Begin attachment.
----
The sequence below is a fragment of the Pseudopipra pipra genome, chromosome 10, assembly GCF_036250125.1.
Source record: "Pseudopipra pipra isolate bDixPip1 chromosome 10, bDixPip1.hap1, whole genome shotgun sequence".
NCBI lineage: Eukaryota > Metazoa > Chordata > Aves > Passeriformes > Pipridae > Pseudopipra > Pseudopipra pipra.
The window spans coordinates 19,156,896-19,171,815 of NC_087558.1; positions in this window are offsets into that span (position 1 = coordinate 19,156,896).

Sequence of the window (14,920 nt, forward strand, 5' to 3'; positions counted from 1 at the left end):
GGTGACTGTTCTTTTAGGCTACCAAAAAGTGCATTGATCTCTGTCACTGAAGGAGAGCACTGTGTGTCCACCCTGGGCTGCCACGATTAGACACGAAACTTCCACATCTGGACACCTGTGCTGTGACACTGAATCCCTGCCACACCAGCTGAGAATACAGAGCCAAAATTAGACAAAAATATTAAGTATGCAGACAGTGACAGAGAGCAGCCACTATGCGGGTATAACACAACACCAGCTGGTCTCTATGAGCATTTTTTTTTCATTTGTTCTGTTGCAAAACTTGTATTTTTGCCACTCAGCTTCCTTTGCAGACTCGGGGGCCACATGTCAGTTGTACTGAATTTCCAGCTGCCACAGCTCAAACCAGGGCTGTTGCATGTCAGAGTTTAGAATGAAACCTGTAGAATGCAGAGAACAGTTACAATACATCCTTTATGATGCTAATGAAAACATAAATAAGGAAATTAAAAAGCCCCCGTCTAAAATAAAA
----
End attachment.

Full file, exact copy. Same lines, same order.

The sequence below is a fragment of the Pseudopipra pipra genome, chromosome 10, assembly GCF_036250125.1.
Source record: "Pseudopipra pipra isolate bDixPip1 chromosome 10, bDixPip1.hap1, whole genome shotgun sequence".
NCBI lineage: Eukaryota > Metazoa > Chordata > Aves > Passeriformes > Pipridae > Pseudopipra > Pseudopipra pipra.
The window spans coordinates 19,156,896-19,171,815 of NC_087558.1; positions in this window are offsets into that span (position 1 = coordinate 19,156,896).

Sequence of the window (14,920 nt, forward strand, 5' to 3'; positions counted from 1 at the left end):
GGTGACTGTTCTTTTAGGCTACCAAAAAGTGCATTGATCTCTGTCACTGAAGGAGAGCACTGTGTGTCCACCCTGGGCTGCCACGATTAGACACGAAACTTCCACATCTGGACACCTGTGCTGTGACACTGAATCCCTGCCACACCAGCTGAGAATACAGAGCCAAAATTAGACAAAAATATTAAGTATGCAGACAGTGACAGAGAGCAGCCACTATGCGGGTATAACACAACACCAGCTGGTCTCTATGAGCATTTTTTTTTCATTTGTTCTGTTGCAAAACTTGTATTTTTGCCACTCAGCTTCCTTTGCAGACTCGGGGGCCACATGTCAGTTGTACTGAATTTCCAGCTGCCACAGCTCAAACCAGGGCTGTTGCATGTCAGAGTTTAGAATGAAACCTGTAGAATGCAGAGAACAGTTACAATACATCCTTTATGATGCTAATGAAAACATAAATAAGGAAATTAAAAAGCCCCCGTCTAAAATAAAA